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Archive for the ‘Turkey’ Category

Negli ultimi sei mesi ho avuto la fortuna di vivere, studiare e lavorare in Turchia. Vivere a Istanbul è un’esperienza che tutti dovrebbero fare almeno una volta nella vita e mi ritengo fortunato nell’ aver scelto di vivere nel lato asiatico, nella vivace e bella Kadıköy, dove c’è anche uno dei migliori ristoranti della città, Ciya (e per me che ho lavorato in passato come cuoco queste cose hanno sempre un peso notevole). Già conoscevo questo paese ma chiaramente viverci aiuta a capire meglio alcune dinamiche, anche se devo dire che le idee di fondo che mi ero fatto non le ho cambiate tanto (anche se uno non vive normalmente in un posto, leggere buoni libri sulla storia, cultura e politica di quel paese aiuta in genere).

Ad ogni modo, le proteste delle ultime due settimane hanno riattizzato ferocemente l’attenzione dei media globali su un paese di cui si parla tanto ma di cui si capisce sempre troppo poco. Su Limes Online ho provato, ad inizio settimana, a raccontare la mia percezione analitica di quello che è successo. Essa è tendenzialmente diversa da molte idee apparse in giro, in particolare sulla stampa italiana dove si è fatta passare l’idea che questo fosse un paese sull’orlo della rivoluzione (non vi dico le telefonate allarmate dalla famiglia). Come ha detto bene una mia amica americana che vive in Italia: “puoi dirmi cosa ne pensi? i media americani ne parlano poco ma qui sembra che la Turchia stia per implodere”. No, la Turchia non sta per implodere. Ha solo qualche difficoltà – che è strutturale, cioè di lungo periodo- nel gestire, veicolare e assorbire il dissenso.  Ma direi che i sensazionalismi e le letture “orientaliste” (e ve lo dice uno che non è un grandissimo fan di Said) basate su uno scontro titanico islamisti vs secolaristi nuociono alla comprensione: di questo paese in genere e dei fatti di Gezi nello specifico.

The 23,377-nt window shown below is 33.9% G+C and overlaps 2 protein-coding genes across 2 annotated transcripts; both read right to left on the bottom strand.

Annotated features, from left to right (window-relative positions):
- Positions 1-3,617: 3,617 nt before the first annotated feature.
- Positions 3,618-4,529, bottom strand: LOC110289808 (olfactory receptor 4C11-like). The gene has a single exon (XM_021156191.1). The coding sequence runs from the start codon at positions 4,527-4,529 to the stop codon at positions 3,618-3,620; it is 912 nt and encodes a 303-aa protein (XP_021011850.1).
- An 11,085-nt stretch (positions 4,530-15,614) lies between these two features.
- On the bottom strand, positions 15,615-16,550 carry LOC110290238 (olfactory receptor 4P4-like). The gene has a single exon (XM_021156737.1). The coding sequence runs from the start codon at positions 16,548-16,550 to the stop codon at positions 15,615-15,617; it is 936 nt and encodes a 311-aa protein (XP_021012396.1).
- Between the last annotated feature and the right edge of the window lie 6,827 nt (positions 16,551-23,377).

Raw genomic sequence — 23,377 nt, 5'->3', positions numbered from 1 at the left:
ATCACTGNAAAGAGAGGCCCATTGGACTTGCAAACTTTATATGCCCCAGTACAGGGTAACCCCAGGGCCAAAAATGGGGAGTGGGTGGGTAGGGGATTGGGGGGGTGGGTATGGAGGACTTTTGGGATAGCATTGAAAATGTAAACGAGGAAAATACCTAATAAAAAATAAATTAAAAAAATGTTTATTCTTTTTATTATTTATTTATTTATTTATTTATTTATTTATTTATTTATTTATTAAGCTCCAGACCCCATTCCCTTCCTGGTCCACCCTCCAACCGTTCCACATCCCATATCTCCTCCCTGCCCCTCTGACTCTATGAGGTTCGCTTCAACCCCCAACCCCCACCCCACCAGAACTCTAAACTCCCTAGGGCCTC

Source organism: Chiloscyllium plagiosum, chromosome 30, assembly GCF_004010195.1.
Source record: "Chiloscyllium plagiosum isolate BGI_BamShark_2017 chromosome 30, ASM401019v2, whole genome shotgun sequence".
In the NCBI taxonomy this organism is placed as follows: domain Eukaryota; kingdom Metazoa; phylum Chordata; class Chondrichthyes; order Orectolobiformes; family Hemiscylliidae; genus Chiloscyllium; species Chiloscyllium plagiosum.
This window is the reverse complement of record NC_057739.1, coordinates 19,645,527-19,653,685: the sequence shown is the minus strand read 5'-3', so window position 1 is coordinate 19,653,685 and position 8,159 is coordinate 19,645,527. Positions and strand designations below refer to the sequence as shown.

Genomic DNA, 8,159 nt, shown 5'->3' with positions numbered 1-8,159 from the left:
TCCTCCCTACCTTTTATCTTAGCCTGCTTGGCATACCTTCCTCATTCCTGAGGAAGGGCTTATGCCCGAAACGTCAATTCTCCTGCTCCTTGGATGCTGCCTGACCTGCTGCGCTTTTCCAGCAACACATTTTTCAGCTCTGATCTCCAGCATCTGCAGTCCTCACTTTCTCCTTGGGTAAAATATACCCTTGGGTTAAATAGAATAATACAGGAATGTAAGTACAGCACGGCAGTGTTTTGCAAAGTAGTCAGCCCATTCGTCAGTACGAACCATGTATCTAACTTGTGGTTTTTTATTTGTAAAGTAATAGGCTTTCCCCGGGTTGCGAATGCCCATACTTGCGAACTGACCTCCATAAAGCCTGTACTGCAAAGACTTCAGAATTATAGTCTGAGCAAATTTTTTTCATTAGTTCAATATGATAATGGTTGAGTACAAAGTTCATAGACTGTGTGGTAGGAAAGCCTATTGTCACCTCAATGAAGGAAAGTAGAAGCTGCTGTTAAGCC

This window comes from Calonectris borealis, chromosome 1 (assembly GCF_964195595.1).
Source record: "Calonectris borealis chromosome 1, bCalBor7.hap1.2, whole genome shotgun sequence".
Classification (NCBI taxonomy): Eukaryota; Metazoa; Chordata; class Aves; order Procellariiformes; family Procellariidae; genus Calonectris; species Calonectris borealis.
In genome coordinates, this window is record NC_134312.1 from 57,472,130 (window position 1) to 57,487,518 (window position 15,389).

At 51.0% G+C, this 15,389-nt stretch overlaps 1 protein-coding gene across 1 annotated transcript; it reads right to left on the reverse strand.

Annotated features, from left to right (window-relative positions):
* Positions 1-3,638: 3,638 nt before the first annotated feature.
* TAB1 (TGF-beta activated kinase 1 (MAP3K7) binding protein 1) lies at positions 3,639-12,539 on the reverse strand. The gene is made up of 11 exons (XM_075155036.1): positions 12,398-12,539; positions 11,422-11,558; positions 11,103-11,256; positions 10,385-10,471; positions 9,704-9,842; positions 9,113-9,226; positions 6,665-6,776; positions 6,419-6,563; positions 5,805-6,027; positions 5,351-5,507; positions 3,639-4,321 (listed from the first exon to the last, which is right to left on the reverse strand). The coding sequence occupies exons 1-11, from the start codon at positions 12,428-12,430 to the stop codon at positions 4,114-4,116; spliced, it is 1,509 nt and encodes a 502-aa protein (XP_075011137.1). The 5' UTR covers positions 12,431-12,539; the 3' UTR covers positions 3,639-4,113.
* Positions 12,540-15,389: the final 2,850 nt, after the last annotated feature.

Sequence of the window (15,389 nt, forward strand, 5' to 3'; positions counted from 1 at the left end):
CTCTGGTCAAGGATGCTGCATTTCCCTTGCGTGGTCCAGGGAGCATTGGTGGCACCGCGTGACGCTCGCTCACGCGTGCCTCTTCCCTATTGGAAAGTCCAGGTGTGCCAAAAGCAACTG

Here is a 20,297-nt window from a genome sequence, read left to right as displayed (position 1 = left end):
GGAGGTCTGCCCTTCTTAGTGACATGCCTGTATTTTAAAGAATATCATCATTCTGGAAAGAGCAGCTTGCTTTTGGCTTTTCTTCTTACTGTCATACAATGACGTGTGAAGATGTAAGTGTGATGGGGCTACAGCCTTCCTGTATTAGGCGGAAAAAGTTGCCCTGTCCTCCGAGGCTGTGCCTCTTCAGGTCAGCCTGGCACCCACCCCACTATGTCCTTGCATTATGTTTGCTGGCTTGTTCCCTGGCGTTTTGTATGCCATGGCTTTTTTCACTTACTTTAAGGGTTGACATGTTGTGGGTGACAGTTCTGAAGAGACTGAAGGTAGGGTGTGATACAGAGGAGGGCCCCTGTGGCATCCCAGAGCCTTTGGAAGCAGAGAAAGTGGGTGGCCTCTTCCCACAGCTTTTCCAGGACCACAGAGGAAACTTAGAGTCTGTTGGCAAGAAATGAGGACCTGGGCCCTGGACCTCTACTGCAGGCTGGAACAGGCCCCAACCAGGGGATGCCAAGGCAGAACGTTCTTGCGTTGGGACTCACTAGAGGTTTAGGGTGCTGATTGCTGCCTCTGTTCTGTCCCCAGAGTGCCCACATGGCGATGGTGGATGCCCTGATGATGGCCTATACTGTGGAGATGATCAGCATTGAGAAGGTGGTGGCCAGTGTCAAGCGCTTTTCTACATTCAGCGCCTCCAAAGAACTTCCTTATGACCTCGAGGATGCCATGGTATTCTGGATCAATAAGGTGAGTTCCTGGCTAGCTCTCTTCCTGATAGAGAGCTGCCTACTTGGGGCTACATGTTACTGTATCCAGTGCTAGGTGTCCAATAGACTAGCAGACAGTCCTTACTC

Per l’articolo completo su Limes, clicca qui

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The title does not refer to an old ’80s song (actually, a very good song) by Ultravox but concerns the latest developments of the EU enlargement. Yesterday, the commission released its opinions on enlargement and candidate countries. The state of this complicated “endless love affair” (for candidate countries) can be summarized as follows:

  • Croatia: 2013 is the magic number.
  • Montenegro: wow, get in! Good boy, homework well done last year. Let’s start with justice however, the easiest thing first, we (the EU) like to keep things simple.
  • FYROM/Macedonia: Get ready for our date but with no date darling, my Greek wife is jealous, she cannot listen to your name.
  • Iceland: We are warm, you are cold. How does it work?
  • Serbia: Yes, maybe. But you know: no Kosovo, yes party.
  • Albania: Maybe. Perhaps. Possibly. But.
  • Bosnia-Herzegovina: what?
  • Kosovo: again, what?